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Attention deficit hyperactivity disorder and comorbid disorders: issues of overlapping symptoms
Am J Psychiatry 1995;152:1793-1799.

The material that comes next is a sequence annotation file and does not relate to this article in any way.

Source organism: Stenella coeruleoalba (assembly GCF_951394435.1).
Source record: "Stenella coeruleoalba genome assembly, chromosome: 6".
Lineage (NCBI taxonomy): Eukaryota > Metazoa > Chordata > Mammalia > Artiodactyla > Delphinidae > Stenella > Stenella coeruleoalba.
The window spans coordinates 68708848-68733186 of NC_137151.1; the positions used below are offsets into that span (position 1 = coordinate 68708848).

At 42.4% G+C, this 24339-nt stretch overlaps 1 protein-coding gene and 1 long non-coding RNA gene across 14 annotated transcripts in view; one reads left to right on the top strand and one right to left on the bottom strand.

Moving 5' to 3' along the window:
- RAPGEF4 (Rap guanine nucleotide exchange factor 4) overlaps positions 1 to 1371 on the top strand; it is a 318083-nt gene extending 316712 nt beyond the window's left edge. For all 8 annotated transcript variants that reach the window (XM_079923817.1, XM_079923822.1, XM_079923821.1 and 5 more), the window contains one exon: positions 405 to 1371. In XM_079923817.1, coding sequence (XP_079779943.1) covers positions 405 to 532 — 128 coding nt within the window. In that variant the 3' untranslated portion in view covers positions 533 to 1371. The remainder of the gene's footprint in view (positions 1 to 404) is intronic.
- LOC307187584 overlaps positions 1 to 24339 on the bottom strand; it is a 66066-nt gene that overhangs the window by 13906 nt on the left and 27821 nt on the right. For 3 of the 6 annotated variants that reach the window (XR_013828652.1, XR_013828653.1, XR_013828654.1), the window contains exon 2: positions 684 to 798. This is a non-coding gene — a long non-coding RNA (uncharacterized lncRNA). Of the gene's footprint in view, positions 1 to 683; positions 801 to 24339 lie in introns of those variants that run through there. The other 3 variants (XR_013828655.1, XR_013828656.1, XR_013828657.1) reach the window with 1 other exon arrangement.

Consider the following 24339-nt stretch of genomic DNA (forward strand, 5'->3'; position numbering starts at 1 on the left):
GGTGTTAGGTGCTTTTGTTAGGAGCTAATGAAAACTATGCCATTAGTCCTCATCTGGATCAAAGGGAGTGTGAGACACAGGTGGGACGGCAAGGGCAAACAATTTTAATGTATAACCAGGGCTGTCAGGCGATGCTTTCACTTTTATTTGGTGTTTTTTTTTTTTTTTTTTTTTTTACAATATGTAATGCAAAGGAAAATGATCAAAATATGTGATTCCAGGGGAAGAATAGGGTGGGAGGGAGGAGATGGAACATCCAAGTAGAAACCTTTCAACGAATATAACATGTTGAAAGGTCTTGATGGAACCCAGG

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OBJECTIVE: Since some symptoms are shared by both attention deficit hyperactivity disorder (ADHD) and comorbid psychiatric conditions, it is possible that a diagnosis of ADHD is an artifact of the overlapping symptoms. This article focuses on the assessment of the influence of overlapping symptoms on the diagnosis of ADHD. METHOD: Three groups of subjects were studied: a group of clinically referred children and adolescents, a group of nonreferred adults who were the parents of these children and adolescents, and a group of clinically referred adults with ADHD. The authors assessed the extent of symptom overlap between ADHD and the disorders that frequently co-occur with ADHD; major depression, bipolar disorder, and generalized anxiety disorder. To determine the degree to which this symptom overlap influences these diagnoses, each individual was rediagnosed on the basis of two different techniques that corrected for the overlapping symptoms, a subtraction method and a proportion method. RESULTS: The majority of subjects who had both ADHD and a comorbid psychiatric disorder maintained their diagnosis of ADHD when the overlapping symptoms were subtracted. Moreover, when overlapping ADHD symptoms were subtracted, on average, 79% maintained their diagnosis of major depression, 56% maintained their diagnosis of bipolar disorder, and 75% maintained their diagnosis of generalized anxiety disorder. CONCLUSIONS: These findings show that ADHD is not an artifact of symptoms shared with other psychiatric disorders and that the comorbid conditions themselves are not an artifact of overlapping ADHD symptoms.

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